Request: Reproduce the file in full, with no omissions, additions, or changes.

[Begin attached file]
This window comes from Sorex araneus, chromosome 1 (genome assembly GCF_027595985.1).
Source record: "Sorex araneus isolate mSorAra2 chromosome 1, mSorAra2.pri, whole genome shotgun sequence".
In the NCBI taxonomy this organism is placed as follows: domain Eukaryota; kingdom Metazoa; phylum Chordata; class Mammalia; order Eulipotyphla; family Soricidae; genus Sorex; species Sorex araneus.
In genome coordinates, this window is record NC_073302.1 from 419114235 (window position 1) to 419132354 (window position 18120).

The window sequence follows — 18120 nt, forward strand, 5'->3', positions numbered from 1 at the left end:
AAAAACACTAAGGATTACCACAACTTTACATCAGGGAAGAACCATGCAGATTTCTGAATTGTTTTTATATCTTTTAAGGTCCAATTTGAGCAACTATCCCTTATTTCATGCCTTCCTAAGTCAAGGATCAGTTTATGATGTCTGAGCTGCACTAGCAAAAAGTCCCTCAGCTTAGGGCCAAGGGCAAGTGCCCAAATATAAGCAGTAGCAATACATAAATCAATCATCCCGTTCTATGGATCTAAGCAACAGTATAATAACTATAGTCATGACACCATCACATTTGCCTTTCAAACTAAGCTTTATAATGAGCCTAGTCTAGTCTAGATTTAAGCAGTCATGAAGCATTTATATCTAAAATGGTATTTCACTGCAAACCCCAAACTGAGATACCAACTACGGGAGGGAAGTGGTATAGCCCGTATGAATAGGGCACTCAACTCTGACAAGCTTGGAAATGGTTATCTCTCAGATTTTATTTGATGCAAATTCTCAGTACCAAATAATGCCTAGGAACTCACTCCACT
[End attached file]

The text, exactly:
This window comes from Sorex araneus, chromosome 1 (genome assembly GCF_027595985.1).
Source record: "Sorex araneus isolate mSorAra2 chromosome 1, mSorAra2.pri, whole genome shotgun sequence".
In the NCBI taxonomy this organism is placed as follows: domain Eukaryota; kingdom Metazoa; phylum Chordata; class Mammalia; order Eulipotyphla; family Soricidae; genus Sorex; species Sorex araneus.
In genome coordinates, this window is record NC_073302.1 from 419114235 (window position 1) to 419132354 (window position 18120).

The window sequence follows — 18120 nt, forward strand, 5'->3', positions numbered from 1 at the left end:
AAAAACACTAAGGATTACCACAACTTTACATCAGGGAAGAACCATGCAGATTTCTGAATTGTTTTTATATCTTTTAAGGTCCAATTTGAGCAACTATCCCTTATTTCATGCCTTCCTAAGTCAAGGATCAGTTTATGATGTCTGAGCTGCACTAGCAAAAAGTCCCTCAGCTTAGGGCCAAGGGCAAGTGCCCAAATATAAGCAGTAGCAATACATAAATCAATCATCCCGTTCTATGGATCTAAGCAACAGTATAATAACTATAGTCATGACACCATCACATTTGCCTTTCAAACTAAGCTTTATAATGAGCCTAGTCTAGTCTAGATTTAAGCAGTCATGAAGCATTTATATCTAAAATGGTATTTCACTGCAAACCCCAAACTGAGATACCAACTACGGGAGGGAAGTGGTATAGCCCGTATGAATAGGGCACTCAACTCTGACAAGCTTGGAAATGGTTATCTCTCAGATTTTATTTGATGCAAATTCTCAGTACCAAATAATGCCTAGGAACTCACTCCACT